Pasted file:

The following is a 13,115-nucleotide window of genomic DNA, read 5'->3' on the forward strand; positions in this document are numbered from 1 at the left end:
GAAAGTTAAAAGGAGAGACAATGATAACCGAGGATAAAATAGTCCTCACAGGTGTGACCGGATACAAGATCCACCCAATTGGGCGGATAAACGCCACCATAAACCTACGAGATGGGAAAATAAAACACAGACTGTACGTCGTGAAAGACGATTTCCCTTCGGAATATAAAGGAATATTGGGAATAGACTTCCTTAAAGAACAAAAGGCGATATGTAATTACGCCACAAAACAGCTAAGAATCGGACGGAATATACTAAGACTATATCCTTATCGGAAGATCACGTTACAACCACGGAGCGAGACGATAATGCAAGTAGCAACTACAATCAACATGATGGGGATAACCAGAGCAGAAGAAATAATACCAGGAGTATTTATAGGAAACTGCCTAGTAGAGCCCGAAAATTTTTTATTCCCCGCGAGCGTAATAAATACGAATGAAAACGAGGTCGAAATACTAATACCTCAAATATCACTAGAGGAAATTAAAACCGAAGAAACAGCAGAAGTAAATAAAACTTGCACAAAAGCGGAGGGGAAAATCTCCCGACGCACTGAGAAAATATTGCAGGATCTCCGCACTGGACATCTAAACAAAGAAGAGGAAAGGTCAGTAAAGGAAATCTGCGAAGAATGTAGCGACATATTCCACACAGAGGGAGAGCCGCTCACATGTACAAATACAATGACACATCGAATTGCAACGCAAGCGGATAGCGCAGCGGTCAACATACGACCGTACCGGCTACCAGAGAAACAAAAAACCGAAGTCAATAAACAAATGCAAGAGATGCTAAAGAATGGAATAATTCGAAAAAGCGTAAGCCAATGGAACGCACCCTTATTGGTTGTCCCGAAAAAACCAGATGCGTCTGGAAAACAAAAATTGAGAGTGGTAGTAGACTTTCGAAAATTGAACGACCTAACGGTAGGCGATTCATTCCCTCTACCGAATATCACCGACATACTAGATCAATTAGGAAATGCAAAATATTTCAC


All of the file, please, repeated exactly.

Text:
The following is a 13,115-nucleotide window of genomic DNA, read 5'->3' on the forward strand; positions in this document are numbered from 1 at the left end:
GAAAGTTAAAAGGAGAGACAATGATAACCGAGGATAAAATAGTCCTCACAGGTGTGACCGGATACAAGATCCACCCAATTGGGCGGATAAACGCCACCATAAACCTACGAGATGGGAAAATAAAACACAGACTGTACGTCGTGAAAGACGATTTCCCTTCGGAATATAAAGGAATATTGGGAATAGACTTCCTTAAAGAACAAAAGGCGATATGTAATTACGCCACAAAACAGCTAAGAATCGGACGGAATATACTAAGACTATATCCTTATCGGAAGATCACGTTACAACCACGGAGCGAGACGATAATGCAAGTAGCAACTACAATCAACATGATGGGGATAACCAGAGCAGAAGAAATAATACCAGGAGTATTTATAGGAAACTGCCTAGTAGAGCCCGAAAATTTTTTATTCCCCGCGAGCGTAATAAATACGAATGAAAACGAGGTCGAAATACTAATACCTCAAATATCACTAGAGGAAATTAAAACCGAAGAAACAGCAGAAGTAAATAAAACTTGCACAAAAGCGGAGGGGAAAATCTCCCGACGCACTGAGAAAATATTGCAGGATCTCCGCACTGGACATCTAAACAAAGAAGAGGAAAGGTCAGTAAAGGAAATCTGCGAAGAATGTAGCGACATATTCCACACAGAGGGAGAGCCGCTCACATGTACAAATACAATGACACATCGAATTGCAACGCAAGCGGATAGCGCAGCGGTCAACATACGACCGTACCGGCTACCAGAGAAACAAAAAACCGAAGTCAATAAACAAATGCAAGAGATGCTAAAGAATGGAATAATTCGAAAAAGCGTAAGCCAATGGAACGCACCCTTATTGGTTGTCCCGAAAAAACCAGATGCGTCTGGAAAACAAAAATTGAGAGTGGTAGTAGACTTTCGAAAATTGAACGACCTAACGGTAGGCGATTCATTCCCTCTACCGAATATCACCGACATACTAGATCAATTAGGAAATGCAAAATATTTCAC